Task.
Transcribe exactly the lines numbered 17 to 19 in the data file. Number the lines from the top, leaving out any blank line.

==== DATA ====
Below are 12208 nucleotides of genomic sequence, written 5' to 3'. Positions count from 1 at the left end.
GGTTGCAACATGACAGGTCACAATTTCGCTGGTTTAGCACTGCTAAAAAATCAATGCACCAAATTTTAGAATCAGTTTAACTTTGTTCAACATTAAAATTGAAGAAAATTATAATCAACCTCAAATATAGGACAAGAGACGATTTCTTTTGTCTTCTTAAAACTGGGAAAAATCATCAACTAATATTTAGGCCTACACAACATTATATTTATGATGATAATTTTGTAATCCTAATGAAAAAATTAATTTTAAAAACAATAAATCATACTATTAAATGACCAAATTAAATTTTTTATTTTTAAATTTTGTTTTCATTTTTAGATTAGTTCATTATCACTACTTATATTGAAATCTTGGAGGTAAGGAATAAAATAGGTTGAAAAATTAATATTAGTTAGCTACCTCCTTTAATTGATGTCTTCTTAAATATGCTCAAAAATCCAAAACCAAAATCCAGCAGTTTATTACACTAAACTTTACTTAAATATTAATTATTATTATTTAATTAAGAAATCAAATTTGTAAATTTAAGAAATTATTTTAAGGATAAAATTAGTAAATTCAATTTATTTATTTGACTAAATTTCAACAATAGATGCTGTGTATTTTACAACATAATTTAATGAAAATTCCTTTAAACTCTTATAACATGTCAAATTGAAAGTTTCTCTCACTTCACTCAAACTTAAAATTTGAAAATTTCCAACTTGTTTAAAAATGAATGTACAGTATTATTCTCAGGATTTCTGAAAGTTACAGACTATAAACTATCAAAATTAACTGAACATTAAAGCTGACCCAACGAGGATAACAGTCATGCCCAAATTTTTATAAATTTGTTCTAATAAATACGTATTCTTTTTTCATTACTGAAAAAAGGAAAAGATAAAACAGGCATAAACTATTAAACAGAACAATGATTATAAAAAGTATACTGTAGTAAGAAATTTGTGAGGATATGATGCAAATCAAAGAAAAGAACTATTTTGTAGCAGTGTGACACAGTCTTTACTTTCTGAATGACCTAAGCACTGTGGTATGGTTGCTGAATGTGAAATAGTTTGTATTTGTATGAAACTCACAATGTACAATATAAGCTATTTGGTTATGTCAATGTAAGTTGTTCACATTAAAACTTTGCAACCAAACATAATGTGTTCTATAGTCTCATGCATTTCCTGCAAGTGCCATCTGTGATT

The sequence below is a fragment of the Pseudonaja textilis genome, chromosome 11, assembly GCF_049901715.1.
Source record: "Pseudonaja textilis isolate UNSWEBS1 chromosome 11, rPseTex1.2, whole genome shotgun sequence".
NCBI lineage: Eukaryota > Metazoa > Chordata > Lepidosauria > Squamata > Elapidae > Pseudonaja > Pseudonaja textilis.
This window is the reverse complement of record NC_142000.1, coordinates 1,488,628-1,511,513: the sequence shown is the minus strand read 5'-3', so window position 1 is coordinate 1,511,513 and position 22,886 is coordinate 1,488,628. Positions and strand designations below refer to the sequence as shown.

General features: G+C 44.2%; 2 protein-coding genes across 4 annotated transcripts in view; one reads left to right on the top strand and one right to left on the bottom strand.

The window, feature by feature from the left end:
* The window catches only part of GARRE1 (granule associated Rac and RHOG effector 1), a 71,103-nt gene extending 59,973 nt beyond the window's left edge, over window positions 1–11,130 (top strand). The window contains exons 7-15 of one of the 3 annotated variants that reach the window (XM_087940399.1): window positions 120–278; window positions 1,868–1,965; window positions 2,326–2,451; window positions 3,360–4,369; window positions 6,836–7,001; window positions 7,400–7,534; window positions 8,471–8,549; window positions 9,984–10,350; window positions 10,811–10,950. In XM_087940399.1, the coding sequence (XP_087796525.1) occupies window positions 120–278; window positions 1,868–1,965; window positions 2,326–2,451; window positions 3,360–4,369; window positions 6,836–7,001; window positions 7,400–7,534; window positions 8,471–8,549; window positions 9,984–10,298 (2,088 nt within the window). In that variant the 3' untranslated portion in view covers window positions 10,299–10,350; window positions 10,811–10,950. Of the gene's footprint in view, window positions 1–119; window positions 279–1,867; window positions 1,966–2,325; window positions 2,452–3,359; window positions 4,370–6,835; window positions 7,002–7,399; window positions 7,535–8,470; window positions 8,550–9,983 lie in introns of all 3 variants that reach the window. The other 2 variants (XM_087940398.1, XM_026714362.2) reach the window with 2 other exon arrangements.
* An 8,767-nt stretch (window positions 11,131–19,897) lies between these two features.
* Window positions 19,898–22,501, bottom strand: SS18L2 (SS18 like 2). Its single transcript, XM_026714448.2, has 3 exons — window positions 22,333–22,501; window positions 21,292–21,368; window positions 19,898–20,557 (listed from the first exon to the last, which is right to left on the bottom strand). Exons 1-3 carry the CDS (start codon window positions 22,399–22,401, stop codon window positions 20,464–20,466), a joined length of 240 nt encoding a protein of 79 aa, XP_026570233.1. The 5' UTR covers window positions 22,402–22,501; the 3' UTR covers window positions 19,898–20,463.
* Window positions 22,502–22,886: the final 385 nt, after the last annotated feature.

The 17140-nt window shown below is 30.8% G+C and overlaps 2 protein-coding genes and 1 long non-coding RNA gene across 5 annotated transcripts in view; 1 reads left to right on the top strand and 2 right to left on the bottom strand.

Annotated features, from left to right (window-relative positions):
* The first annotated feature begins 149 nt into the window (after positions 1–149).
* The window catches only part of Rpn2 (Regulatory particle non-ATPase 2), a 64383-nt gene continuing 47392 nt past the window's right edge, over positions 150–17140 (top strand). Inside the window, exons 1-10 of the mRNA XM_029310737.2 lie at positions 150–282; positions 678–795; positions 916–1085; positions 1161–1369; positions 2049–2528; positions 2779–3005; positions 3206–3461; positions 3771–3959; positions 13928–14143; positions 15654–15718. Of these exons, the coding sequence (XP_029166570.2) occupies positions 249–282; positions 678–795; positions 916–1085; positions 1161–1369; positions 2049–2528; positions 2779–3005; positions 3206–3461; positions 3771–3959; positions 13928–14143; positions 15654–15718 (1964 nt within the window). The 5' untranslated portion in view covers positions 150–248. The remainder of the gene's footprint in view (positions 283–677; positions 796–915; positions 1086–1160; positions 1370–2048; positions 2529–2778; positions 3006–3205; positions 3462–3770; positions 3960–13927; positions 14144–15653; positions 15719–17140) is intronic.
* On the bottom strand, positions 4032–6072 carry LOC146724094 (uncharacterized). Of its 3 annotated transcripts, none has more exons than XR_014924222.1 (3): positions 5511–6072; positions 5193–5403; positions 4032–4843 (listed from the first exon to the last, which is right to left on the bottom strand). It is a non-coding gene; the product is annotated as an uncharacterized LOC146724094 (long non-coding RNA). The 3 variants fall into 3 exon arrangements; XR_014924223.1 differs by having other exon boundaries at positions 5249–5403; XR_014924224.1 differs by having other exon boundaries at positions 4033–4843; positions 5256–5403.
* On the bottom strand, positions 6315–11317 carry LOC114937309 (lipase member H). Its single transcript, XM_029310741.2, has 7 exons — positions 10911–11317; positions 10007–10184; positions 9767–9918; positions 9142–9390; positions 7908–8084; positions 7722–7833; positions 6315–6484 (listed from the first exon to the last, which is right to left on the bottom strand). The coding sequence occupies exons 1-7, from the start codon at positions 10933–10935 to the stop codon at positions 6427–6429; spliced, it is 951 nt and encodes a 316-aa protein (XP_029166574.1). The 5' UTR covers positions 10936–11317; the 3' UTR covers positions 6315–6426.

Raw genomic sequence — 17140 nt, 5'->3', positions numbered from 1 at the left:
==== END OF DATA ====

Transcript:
* On the bottom strand, positions 4032–6072 carry LOC146724094 (uncharacterized). Of its 3 annotated transcripts, none has more exons than XR_014924222.1 (3): positions 5511–6072; positions 5193–5403; positions 4032–4843 (listed from the first exon to the last, which is right to left on the bottom strand). It is a non-coding gene; the product is annotated as an uncharacterized LOC146724094 (long non-coding RNA). The 3 variants fall into 3 exon arrangements; XR_014924223.1 differs by having other exon boundaries at positions 5249–5403; XR_014924224.1 differs by having other exon boundaries at positions 4033–4843; positions 5256–5403.
* On the bottom strand, positions 6315–11317 carry LOC114937309 (lipase member H). Its single transcript, XM_029310741.2, has 7 exons — positions 10911–11317; positions 10007–10184; positions 9767–9918; positions 9142–9390; positions 7908–8084; positions 7722–7833; positions 6315–6484 (listed from the first exon to the last, which is right to left on the bottom strand). The coding sequence occupies exons 1-7, from the start codon at positions 10933–10935 to the stop codon at positions 6427–6429; spliced, it is 951 nt and encodes a 316-aa protein (XP_029166574.1). The 5' UTR covers positions 10936–11317; the 3' UTR covers positions 6315–6426.

Raw genomic sequence — 17140 nt, 5'->3', positions numbered from 1 at the left: